Actually, most people don’t want to change the camel much. They just want normalcy. Each major party consists of such a large conglomeration of interests that neither can help but be relatively close to center.

    Our politicians operate in a political culture that attracts and retains people that function well within that culture. Most of us wouldn’t consider it a very pleasant culture. As with any statistical model, there are the outliers — politicians that are either unusually good or unusually bad — but most group around the average of the culture.

    If you want to change the way our politicians act, you have to change the political culture in which they operate. That is a very challenging task that nobody wants to take on in real life.

  2. March 30, 2009 at 3:51 pm

    Some of us are eager to take on the challenging task of changing the political culture. (No, I have no illusions that it will be guaranteed, fast, or easy.) You are right though about why the two parties stay so close to “center.” The key is to help define a new center around which they can orient themselves – one that recognizes a few economic realities for example.

  3. March 30, 2009 at 4:13 pm

    I was a broken record on this subject during the campaign. That’s why I was dismayed that Reach Upward and others scoffed at the idea that Ron Paul was the only real alternative.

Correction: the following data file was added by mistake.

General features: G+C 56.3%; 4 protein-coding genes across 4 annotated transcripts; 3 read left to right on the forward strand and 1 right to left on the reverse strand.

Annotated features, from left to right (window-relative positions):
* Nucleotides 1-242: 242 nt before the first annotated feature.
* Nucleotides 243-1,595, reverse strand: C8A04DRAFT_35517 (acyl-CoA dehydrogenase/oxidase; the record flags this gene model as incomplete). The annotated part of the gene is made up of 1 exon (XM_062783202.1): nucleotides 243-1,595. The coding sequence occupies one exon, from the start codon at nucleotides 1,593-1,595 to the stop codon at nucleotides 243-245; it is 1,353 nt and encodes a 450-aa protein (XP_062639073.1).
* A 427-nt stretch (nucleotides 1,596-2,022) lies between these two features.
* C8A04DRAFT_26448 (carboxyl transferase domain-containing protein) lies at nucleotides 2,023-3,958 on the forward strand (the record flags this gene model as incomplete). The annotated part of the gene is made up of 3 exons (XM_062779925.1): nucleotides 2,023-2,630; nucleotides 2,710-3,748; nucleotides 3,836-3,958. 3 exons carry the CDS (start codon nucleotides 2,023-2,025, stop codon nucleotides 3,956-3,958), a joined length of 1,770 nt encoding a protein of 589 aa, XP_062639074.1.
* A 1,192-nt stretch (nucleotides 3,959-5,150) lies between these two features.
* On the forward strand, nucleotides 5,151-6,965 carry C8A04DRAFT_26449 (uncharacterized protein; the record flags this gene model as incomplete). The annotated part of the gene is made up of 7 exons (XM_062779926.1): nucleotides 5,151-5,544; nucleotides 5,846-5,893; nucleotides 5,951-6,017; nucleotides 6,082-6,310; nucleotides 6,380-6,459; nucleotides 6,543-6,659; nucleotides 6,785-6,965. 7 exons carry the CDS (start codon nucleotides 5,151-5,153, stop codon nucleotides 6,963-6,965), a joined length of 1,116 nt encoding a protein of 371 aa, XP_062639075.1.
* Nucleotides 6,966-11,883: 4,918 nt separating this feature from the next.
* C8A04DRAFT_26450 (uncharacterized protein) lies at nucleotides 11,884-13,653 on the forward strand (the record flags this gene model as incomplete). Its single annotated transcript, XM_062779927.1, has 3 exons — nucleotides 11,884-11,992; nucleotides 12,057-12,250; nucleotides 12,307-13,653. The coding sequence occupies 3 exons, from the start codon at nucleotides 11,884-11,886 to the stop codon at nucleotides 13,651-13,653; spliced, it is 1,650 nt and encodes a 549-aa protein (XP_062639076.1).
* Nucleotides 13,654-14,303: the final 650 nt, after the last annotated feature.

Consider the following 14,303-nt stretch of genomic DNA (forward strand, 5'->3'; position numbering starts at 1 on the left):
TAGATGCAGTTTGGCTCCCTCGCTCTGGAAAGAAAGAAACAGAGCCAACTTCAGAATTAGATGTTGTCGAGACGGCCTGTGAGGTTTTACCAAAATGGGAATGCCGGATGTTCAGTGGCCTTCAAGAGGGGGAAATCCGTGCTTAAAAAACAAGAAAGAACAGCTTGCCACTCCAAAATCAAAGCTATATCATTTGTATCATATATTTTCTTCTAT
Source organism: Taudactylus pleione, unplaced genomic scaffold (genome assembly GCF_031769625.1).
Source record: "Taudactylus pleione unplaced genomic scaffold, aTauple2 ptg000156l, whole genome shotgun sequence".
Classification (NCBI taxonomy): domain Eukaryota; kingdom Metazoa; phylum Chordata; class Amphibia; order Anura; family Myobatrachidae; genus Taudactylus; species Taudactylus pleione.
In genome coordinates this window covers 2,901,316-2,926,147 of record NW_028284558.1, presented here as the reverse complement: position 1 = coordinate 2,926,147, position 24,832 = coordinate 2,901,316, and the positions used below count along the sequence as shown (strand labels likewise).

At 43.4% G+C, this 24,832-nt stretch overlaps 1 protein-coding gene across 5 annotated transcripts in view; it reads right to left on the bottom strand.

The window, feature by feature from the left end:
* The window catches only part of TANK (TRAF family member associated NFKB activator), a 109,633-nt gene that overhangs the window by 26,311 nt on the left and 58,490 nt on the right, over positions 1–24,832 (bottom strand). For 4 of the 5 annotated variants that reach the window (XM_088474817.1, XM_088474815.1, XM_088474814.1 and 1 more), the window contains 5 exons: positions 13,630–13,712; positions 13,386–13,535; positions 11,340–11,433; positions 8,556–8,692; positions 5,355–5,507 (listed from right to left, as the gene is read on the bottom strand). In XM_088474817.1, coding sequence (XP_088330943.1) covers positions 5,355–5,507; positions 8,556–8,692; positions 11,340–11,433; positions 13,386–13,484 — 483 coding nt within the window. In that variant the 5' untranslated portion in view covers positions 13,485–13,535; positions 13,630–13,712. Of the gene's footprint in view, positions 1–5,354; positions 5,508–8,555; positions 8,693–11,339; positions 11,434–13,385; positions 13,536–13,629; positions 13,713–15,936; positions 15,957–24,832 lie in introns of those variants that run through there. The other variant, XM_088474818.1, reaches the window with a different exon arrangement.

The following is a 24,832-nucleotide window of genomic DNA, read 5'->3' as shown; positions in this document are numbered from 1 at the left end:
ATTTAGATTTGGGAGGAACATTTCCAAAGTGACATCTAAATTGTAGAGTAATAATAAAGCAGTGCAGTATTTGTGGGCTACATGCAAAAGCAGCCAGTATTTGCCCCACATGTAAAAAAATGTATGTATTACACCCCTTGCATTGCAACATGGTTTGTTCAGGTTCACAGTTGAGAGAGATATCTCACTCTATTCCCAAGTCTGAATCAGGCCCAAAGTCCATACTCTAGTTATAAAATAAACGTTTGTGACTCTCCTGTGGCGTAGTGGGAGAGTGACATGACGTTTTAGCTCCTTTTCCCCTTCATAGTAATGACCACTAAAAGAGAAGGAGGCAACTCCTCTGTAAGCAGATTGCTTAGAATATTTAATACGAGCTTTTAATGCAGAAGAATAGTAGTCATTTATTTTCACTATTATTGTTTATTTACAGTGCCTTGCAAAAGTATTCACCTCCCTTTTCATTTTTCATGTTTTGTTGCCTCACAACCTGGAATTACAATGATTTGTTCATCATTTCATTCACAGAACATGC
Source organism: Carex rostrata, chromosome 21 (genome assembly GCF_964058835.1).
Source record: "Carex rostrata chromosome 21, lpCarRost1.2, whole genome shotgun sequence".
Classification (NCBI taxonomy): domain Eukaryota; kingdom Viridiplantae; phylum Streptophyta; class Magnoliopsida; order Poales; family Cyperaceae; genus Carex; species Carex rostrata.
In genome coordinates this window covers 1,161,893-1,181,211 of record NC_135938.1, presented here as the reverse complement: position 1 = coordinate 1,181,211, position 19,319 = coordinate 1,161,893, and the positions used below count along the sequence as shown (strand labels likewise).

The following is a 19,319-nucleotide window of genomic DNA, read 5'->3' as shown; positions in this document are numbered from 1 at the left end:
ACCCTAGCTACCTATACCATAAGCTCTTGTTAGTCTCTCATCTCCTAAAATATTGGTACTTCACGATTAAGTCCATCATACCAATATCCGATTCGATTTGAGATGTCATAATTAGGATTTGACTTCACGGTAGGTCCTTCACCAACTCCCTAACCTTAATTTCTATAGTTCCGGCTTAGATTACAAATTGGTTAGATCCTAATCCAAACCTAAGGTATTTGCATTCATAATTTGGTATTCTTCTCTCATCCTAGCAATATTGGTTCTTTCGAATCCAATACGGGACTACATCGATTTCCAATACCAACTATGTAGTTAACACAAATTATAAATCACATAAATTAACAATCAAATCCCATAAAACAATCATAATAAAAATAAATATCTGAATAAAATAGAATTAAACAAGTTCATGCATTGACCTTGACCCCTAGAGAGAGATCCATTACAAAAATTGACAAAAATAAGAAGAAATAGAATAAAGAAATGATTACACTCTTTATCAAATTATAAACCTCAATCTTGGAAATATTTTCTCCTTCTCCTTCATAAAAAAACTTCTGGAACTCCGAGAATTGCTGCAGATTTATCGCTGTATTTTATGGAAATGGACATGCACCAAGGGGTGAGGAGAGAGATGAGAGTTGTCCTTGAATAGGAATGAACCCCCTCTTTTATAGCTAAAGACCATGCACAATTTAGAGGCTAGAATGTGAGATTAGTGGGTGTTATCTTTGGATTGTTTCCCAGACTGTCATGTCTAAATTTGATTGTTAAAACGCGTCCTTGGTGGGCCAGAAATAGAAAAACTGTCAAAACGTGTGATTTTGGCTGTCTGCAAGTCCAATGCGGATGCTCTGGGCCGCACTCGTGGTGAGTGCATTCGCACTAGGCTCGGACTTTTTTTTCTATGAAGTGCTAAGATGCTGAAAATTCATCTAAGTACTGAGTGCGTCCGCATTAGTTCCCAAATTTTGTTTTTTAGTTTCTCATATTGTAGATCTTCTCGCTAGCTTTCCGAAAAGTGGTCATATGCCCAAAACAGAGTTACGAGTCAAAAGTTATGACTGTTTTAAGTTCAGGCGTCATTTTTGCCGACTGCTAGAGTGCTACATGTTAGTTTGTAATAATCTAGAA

4. March 30, 2009 at 4:25 pm

    Frank,

    You were among the foremost people in my mind when I wrote about “conservative Republicans who opposed John McCain even after he was the last Republican Presidential Candidate of 2008.”

    I applaud your frankness on so many subjects. (No pun intended.)

  5. March 30, 2009 at 9:30 pm

    Frank is right about where real conservatives should have ended up during the campaign, but David, honestly, it is hard to take a post seriously when it begins with a statement that there is little difference between Obama, McCain, and Bush.

    I’d argue such a statement warrants a bit more backup sourcing and example than you’ve provided, lest the entire premise be based on a supposition that is far too easy to poke holes in, simply because there is little truth behind it.

    The argument you make can be made (and would carry more weight) without stretching the boundaries of reality in order to make it.

  6. March 30, 2009 at 11:15 pm

    I would like to see anyone who believes there are real substantive differences between those political figures in any area besides social policy (where I admitted that some difference might be found) to show some evidence of those differences. Obviously there are some significant differences of style or rhetoric, but in the end even the order to close Guantanamo did not change the fact that the new administration is fighting in the middle east much like the previous administration. They focus on the withdrawal date, but that is significantly closer to the status of forces agreement that the Bush administration made than it is to the campaign promises of Obama. Had McCain become president by some miracle a withdrawal similar to what Obama is doing would have been much more likely than the 100 year occupation that McCain was accused of promoting.

    You must live in a very narrow reality if it is a stretch to say that McCain, Obama, and Bush are more alike in practice than they are different (and more alike in practice than in rhetoric).